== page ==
Making sense of remote sensing data

IMAGE: Example of RadialPheno workflow starting with a set of images from a fisheye phenocam and four regions of interest (ROIs); each ROI represents one individual species' crown. From the image...

Image credit: 
Mariano, G. C., B. Alberton, L. P. C. Morellato, and R. da S. Torres. 2019. RadialPheno: A tool for near-surface phenology analysis through radial layouts. Applications in Plant Sciences 7(6):...

Remote sensor technologies like cameras, GPS trackers, and weather stations have revolutionized biological data collection in the field. Now researchers can capture continuous datasets in difficult terrain, at a scale unimaginable before these technologies became available. But as this flood of data has rolled into laboratory computers around the world, researchers have found themselves without well-developed analytical tools to make sense of it all. In research presented in a recent issue of Applications in Plant Sciences, Dr. Greice Mariano and colleagues introduce a tool called RadialPheno to analyze leafing patterns of plants based on remote camera data.

Before the widespread use of remote sensing equipment for field data collection, manual observation by scientists was a laborious, monotonous, and error-prone task, yielding much smaller and more dubious datasets. This is perhaps particularly true of phenology---the study of the timing of developmental events like leafing, flowering, and fruiting---because solid phenological observation requires being in the right place at the right time.

"On-the-ground phenological observations are accomplished periodically, require much more labor, and rely on the people that perform the observations," explains Dr. Mariano, corresponding author on the article and currently a post-doctoral research fellow at OCAD University, Toronto, Canada. "On top of that, results are stored in spreadsheets, which does not allow interoperability between data, making it difficult to analyze the data."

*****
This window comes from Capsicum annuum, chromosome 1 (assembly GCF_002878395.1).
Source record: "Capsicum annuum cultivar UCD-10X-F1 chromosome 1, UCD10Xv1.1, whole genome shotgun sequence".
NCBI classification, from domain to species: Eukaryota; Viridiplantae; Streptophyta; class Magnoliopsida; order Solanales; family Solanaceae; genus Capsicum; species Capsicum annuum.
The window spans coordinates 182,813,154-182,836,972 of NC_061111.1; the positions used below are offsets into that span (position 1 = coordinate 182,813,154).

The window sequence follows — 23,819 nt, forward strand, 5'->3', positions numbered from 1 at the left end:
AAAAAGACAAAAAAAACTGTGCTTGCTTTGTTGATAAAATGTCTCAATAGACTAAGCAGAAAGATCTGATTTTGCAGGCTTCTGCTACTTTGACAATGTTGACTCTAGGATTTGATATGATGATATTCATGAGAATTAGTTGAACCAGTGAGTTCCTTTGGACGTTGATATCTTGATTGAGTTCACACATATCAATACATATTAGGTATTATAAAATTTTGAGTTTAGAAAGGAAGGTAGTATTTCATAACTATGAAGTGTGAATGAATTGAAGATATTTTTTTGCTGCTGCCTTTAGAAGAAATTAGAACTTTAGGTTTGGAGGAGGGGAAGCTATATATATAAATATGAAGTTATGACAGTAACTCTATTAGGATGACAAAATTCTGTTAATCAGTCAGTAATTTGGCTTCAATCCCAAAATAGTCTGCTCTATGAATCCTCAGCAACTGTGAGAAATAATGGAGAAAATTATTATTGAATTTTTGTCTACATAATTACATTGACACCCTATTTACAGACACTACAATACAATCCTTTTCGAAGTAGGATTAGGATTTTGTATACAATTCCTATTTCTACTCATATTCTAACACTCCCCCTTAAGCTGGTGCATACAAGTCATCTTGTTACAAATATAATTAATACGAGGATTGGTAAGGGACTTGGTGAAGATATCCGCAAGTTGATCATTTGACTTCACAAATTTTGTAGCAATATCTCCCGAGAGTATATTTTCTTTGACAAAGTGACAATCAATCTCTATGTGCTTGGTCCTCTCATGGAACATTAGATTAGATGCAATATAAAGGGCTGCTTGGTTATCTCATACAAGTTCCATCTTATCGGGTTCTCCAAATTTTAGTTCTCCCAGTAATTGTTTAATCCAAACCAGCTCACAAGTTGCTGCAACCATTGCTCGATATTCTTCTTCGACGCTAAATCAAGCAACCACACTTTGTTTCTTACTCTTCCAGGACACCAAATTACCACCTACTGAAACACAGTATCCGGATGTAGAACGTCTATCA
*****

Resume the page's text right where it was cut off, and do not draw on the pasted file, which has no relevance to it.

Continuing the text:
The ability to obtain rich sets of observations by setting up relatively inexpensive remote cameras has changed all that. But these observations don't mean much unless they can be translated into integrated, tractable datasets that can yield meaningful insights. "Since remote monitoring is something new to phenology studies, there is a need to develop and improve methods for detecting changes in phenological series and data images, setting up standards," says Dr. Mariano, who conducted this research during her PhD at the Institute of Computing, University of Campinas, Brazil. "Thus, in this research we introduced RadialPheno as a tool to support phenology experts in their analyses."

To identify the needs of these phenology experts, Dr. Mariano and her team worked with researchers at the Phenology Laboratory at São Paulo State University (UNESP). Dr. Mariano investigated what they wanted to see from data visualization tools and the issues they experience with existing software. Based on this investigation, they "developed a tool focused on the visualization of temporal data, where the identification of recurrent events is the most important task. We also thought about the integration of the visualization with the common statistical methods used by the experts," explains Dr. Mariano. "We choose radial representation because those structures are useful for understanding cyclical events, such as phenological ones."

The team tested their new tool by measuring leafing patterns in the Brazilian cerrado, a vast savanna ecosystem dominated by a wet and dry season. "Many plant phenology studies in Brazil have been conducted on a cerrado savanna area, and a digital camera for near-surface monitoring was installed in that area," says Dr. Mariano. "Thus, we also have phenological data based on on-the-ground observations, which allowed us to validate our tool with both on-the-ground data and [camera-derived] data." The camera network they set up is part of a set of cameras installed in different areas called the Phenocam Network, which is available online.

Solid data about phenological patterns are more urgently needed than ever, as climate change alters the timing of events in ecosystems around the world with possibly dire consequences for ecological interactions. Fortunately, remote sensing technologies have made collecting these datasets possible; tools like RadialPheno can now make them more meaningful.

Credit: 
Botanical Society of America